In December 1969 Tom McLean received an imposing looking letter from the Flag Officer Royal Yacht, Rear Admiral Sir Patrick Morgan, KCVO, CB, DSC, seeking his advice on suitable anchorages for the Royal Yacht Britannia during a visit planned for April 1970. A few day’s respite was planned for the Royal family on a Barrier Reef island away from the maddening crowds. Tom was asked to keep this information confidential. In response Tom nominated Scawfell and Bushy Islands as likely suitable anchorages.
A few days before Britannia was due at Mackay, Tom was invited to Brisbane, and at a presentation onboard the Royal Yacht he received an MBE from Her Majesty for services to tourism. On the day that Britannia was due at Mackay the weather turned foul and the ship anchored off while her escort HMAS Stuart entered harbour to uplift the Royal family who had flown from Brisbane to Mackay. Tom also embarked in Stuart as an adviser and the next day when the weather abated they anchored in Refuge Bay off Scawfell Island where the family could have some R&R on their own desert island.
Australian Hydrographic Services
David Williams, now domiciled many miles from the sea in Wagga, is a retired Warrant Officer who spent some time as a young stoker serving in the demanding MLs. This experience became invaluable when in civvy street he was recruited by Australian Hydrographic Services Pty Ltd (AHS).
The Hydrographic Branch has always been a bit of a ‘navy within a navy’ and in the early 1960s a group of ‘droggies’ took this one step further and formed AHS with the aim of contracting services back to the Hydrographic Branch. To achieve this, they needed experienced staff and a suitable ship.
Two MLs were acquired by the Byron Bay Whaling Company in the early 1950s and taken to the Ballina Slipway and Engineering Company for conversion to whale chasers. One of these is known to be ML 807 and the other is believed to be her sister ML 808. In their new role they were renamed Byrond I and Byrond II and operated from shore stations off Byron Bay and Norfolk Island. The venture was unprofitable and by the early 1960s closed with both ships being on-sold.
Byrond I was acquired by Australian Hydrographic Services and refitted for surveying again by the Ballina Slipway and started her new life as MV Ataluma in 1963. David Williams stood by her in Ballina and remained with the ship until 1971. During that period neither he or any of his shipmates could find a plaque or other fitting to confirm that she was indeed ML 808. David says that her crew was almost exclusively ex-RAN and predominately from the Hydrographic Branch with an ex-naval survey officer in command.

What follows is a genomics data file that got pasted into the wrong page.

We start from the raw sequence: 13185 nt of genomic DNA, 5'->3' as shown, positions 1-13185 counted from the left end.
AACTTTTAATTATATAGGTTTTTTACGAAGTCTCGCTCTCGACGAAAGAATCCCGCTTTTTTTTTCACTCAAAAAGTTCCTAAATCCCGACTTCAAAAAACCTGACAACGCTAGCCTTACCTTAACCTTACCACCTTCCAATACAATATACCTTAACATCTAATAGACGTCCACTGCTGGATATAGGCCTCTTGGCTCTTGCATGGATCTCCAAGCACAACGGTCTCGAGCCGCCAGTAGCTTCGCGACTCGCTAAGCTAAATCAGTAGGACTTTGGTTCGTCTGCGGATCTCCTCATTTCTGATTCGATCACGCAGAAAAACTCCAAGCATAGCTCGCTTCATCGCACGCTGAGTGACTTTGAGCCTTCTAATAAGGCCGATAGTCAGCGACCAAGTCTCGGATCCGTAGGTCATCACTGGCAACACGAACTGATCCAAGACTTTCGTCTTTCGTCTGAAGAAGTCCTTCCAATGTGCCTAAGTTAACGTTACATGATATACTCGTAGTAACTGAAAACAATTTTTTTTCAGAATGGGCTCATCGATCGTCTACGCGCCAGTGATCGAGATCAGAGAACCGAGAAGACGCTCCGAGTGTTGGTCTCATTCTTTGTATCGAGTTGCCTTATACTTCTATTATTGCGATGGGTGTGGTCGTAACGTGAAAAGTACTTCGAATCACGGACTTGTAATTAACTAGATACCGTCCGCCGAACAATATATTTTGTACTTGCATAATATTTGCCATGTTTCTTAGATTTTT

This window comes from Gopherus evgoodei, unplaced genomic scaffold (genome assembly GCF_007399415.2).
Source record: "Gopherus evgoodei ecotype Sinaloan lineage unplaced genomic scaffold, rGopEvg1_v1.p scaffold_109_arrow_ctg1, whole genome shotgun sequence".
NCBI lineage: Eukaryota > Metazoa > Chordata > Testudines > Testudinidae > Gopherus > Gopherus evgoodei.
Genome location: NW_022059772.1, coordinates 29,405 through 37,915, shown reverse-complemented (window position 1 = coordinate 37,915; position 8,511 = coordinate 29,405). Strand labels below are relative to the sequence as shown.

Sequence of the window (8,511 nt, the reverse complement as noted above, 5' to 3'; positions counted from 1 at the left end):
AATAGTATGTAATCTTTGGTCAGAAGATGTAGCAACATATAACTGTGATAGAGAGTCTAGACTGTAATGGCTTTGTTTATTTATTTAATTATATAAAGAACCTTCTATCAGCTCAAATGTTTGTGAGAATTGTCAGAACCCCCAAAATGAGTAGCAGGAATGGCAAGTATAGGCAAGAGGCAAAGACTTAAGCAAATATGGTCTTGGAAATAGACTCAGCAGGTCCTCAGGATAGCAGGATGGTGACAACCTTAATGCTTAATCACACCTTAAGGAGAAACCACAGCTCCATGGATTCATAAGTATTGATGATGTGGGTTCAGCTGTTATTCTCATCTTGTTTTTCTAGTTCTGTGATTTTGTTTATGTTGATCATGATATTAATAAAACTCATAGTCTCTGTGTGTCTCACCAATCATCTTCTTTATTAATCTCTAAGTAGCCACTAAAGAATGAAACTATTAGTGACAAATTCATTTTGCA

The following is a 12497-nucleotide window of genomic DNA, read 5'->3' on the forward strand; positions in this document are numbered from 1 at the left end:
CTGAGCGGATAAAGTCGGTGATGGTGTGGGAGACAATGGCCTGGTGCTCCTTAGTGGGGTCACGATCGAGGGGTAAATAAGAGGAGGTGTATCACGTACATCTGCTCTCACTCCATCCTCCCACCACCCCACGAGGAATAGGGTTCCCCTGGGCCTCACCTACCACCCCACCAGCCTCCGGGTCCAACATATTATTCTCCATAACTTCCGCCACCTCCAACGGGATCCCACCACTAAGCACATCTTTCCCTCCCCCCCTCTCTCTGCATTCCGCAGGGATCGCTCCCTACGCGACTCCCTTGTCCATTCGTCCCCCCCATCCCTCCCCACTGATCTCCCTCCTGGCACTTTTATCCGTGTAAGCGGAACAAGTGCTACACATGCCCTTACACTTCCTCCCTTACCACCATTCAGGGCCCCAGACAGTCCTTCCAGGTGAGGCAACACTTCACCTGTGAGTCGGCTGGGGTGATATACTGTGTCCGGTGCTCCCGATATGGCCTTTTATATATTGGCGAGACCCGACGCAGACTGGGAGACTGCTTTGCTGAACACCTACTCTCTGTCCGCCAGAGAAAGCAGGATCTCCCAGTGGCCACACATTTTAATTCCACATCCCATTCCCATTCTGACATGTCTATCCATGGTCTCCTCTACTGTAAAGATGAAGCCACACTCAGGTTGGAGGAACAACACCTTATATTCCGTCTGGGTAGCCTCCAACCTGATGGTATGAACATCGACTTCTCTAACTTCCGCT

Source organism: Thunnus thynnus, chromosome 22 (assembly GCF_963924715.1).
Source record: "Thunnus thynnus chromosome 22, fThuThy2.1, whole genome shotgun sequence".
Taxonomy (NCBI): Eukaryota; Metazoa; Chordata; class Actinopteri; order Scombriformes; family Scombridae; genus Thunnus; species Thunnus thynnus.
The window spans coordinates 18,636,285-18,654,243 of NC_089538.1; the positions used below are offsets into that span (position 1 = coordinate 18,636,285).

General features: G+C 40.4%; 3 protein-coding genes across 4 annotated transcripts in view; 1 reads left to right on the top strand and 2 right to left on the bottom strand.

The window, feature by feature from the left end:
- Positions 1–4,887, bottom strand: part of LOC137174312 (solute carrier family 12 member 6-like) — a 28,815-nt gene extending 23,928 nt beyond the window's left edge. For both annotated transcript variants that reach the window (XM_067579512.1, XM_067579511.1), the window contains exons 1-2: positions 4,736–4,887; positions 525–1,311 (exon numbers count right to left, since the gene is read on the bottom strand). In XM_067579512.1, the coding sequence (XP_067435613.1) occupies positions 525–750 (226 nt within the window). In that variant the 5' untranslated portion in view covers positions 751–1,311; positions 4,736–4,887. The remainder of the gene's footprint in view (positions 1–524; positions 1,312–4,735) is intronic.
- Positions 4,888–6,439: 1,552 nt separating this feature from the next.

In concert with National Mapping a major survey for bathymetric data supply took them to the north of the continent from 1971 to 1974. During this period, she was commanded by Commander Hugh Vaughan RN.
Early in 1974 Ataluma ran aground and suffered some structural damage and as her survey days were numbered, most vital equipment was removed. During Cyclone Tracy she was moored with another vessel in Darwin Harbour. Unable to start her engines she was allowed to ride out the storm, resulting in the two vessels smashing into one another and they were destroyed and sank on 24 December 1974. There was no loss of life.
Byrond II was first resold in 1961 and eventually ended up with Roylen Cruises but in a poor state of repair; it was not until 1965 that she began cruising as Roylen GT. While at sea in November 1984 she caught fire and sank. Luckily there was no loss of life.
As the business expanded and more Fairmiles joined the fleet the company acquired a large warehouse complex on the Pioneer River and used it as offices, a workshop and slipway. Again with expansion members of the next generation of the family joined the firm, with most of three generations of the family being involved on the boats or at Brampton Island. In 1962 the business purchased Brampton Island for £80,000 to use as a destination for day trips and as an accommodation option for passengers on five-day cruises. The McLeans undertook a major refurbishment and expansion of the island’s facilities, including a deep-water jetty, a miniature railway to service it, and an airstrip.